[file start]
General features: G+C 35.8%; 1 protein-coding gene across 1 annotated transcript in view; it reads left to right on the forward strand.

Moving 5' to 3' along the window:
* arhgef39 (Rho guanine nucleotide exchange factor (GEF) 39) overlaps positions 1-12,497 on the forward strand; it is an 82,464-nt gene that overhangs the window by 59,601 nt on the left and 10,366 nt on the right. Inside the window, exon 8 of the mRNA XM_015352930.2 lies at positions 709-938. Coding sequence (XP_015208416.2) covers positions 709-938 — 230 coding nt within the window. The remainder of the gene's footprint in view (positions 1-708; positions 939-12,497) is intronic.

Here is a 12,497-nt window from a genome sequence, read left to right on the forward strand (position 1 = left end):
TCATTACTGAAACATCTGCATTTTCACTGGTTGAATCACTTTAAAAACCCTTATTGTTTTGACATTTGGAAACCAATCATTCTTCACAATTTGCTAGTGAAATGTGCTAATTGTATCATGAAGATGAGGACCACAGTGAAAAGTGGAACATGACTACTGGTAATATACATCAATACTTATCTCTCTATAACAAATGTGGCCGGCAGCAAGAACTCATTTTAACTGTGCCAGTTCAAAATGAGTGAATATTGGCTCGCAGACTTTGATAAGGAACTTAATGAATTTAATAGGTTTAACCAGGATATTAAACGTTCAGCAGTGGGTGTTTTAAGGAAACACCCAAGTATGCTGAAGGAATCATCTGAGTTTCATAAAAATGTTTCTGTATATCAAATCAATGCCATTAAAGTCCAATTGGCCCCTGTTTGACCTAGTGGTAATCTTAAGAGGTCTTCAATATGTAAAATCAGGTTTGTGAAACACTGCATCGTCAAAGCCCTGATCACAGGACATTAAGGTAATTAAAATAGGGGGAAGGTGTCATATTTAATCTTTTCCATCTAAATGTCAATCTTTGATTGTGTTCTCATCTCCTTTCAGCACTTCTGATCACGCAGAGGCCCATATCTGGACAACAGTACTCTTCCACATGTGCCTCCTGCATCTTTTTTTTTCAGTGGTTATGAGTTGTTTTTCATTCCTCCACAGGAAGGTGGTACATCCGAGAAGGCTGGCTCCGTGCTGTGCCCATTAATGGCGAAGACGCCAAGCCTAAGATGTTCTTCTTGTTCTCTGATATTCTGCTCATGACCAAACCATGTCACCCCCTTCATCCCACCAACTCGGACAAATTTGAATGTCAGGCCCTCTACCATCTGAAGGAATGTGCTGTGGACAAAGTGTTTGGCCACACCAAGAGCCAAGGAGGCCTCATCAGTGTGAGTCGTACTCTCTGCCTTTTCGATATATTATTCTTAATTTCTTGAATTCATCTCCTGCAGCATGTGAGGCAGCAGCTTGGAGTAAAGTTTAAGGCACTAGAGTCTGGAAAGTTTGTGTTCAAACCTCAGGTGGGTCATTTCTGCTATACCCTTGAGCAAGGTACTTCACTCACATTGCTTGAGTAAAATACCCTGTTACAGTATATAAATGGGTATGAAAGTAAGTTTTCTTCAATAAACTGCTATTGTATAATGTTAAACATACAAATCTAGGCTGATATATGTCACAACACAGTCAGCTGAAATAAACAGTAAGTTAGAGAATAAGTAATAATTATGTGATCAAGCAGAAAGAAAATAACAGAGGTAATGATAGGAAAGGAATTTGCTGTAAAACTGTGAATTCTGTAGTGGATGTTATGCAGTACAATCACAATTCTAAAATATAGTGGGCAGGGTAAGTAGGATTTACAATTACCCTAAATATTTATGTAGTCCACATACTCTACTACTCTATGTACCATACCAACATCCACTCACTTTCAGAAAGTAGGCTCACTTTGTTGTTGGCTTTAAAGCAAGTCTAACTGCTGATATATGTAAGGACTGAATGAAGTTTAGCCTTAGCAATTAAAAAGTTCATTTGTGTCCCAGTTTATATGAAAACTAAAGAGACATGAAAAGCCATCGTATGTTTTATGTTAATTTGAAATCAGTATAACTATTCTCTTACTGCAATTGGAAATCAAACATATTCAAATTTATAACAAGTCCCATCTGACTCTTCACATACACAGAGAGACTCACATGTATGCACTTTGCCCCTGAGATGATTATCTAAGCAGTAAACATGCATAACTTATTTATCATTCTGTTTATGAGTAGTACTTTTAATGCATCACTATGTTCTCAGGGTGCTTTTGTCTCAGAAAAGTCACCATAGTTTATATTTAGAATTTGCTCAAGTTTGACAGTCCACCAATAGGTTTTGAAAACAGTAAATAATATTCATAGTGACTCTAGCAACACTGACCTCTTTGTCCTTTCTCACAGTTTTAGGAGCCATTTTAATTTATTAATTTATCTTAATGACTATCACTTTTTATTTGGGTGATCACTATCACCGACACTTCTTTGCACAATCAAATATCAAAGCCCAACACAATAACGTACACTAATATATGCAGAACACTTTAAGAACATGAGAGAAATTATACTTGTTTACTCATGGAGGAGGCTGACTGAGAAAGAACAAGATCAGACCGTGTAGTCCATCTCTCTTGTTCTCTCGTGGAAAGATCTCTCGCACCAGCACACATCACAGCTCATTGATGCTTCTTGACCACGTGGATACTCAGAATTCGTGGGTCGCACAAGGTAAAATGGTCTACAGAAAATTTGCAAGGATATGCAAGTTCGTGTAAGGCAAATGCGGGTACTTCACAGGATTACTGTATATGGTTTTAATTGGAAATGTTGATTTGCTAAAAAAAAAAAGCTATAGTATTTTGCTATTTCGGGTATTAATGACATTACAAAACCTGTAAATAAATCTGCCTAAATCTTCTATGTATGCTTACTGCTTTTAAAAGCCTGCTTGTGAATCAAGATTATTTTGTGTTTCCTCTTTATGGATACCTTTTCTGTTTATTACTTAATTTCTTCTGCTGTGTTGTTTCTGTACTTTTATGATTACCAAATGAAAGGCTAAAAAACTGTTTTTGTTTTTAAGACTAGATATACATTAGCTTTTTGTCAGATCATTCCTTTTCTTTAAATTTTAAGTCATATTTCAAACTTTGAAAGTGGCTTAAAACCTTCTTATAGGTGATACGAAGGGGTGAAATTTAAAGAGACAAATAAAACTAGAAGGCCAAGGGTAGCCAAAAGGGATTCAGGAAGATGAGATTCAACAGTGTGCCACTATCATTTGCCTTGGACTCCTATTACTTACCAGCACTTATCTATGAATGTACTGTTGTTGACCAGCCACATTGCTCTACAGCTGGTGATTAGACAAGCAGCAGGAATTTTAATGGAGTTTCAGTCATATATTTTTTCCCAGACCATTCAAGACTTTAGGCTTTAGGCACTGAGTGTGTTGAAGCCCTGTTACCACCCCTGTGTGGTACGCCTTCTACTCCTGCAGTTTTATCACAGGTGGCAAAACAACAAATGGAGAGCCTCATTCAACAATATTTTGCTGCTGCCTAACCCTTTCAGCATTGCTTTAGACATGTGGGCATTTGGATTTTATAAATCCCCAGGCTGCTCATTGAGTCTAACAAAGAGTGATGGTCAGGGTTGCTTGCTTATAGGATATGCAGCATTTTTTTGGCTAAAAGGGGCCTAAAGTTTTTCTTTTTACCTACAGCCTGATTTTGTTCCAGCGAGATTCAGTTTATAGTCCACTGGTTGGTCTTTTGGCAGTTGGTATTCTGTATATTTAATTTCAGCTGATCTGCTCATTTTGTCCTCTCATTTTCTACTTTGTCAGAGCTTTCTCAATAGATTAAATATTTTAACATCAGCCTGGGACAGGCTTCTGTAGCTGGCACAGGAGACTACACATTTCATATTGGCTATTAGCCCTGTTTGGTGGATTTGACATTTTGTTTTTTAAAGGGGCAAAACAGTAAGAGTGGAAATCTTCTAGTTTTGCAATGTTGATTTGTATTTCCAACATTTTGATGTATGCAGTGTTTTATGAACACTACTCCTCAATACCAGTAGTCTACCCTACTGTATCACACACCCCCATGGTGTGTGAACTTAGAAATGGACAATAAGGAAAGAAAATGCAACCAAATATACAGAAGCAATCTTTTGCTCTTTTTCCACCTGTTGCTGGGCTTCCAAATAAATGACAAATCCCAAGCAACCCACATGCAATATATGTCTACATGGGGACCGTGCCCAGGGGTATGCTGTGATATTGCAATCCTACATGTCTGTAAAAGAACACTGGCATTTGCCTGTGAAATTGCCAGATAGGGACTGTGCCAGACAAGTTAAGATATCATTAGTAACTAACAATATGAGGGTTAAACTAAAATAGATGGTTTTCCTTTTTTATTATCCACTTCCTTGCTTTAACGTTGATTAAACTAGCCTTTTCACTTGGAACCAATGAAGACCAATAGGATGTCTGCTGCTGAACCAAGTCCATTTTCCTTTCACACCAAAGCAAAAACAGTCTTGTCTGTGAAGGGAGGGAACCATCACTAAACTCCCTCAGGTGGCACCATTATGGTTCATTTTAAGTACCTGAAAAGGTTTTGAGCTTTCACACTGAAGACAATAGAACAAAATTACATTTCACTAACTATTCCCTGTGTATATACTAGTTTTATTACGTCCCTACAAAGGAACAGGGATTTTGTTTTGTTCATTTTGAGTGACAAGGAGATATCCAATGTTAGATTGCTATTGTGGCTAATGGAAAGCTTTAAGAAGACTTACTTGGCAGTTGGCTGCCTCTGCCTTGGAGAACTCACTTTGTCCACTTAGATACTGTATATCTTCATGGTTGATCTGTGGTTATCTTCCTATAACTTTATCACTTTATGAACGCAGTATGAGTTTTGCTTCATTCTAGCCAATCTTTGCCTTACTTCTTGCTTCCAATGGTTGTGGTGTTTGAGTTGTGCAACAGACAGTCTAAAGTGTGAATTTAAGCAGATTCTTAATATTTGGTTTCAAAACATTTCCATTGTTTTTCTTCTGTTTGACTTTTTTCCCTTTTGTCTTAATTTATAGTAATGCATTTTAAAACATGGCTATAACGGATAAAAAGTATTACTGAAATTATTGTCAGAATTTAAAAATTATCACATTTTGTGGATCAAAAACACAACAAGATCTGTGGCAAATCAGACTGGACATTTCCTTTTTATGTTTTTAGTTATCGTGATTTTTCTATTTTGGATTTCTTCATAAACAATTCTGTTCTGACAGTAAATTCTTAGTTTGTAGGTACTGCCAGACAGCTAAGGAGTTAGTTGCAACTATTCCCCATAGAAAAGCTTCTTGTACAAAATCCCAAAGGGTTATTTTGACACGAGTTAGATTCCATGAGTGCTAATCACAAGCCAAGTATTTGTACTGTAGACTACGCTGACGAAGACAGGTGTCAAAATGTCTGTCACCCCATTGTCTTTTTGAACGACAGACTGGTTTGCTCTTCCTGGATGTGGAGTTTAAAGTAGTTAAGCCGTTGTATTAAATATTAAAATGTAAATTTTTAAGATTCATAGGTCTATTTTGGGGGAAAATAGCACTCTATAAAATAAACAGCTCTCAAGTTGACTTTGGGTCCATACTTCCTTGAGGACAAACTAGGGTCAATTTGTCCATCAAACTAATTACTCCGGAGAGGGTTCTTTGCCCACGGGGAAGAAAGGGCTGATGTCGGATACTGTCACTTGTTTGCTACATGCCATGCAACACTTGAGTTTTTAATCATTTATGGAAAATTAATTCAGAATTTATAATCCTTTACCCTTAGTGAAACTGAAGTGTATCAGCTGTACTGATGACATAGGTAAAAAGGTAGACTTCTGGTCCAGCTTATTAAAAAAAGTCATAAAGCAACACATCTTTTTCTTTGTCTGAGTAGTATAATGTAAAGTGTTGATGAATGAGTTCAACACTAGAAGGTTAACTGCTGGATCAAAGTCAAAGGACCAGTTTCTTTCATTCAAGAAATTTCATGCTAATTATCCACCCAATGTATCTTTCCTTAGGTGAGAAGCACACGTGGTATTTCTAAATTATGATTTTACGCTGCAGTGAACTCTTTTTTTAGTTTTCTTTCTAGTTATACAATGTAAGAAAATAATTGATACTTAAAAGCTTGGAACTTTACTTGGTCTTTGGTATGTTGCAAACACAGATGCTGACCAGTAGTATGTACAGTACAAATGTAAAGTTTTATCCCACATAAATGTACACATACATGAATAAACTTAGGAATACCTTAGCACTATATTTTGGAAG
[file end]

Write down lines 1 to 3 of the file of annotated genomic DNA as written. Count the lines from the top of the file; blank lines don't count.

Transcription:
General features: G+C 35.8%; 1 protein-coding gene across 1 annotated transcript in view; it reads left to right on the forward strand.

Moving 5' to 3' along the window:
* arhgef39 (Rho guanine nucleotide exchange factor (GEF) 39) overlaps positions 1-12,497 on the forward strand; it is an 82,464-nt gene that overhangs the window by 59,601 nt on the left and 10,366 nt on the right. Inside the window, exon 8 of the mRNA XM_015352930.2 lies at positions 709-938. Coding sequence (XP_015208416.2) covers positions 709-938 — 230 coding nt within the window. The remainder of the gene's footprint in view (positions 1-708; positions 939-12,497) is intronic.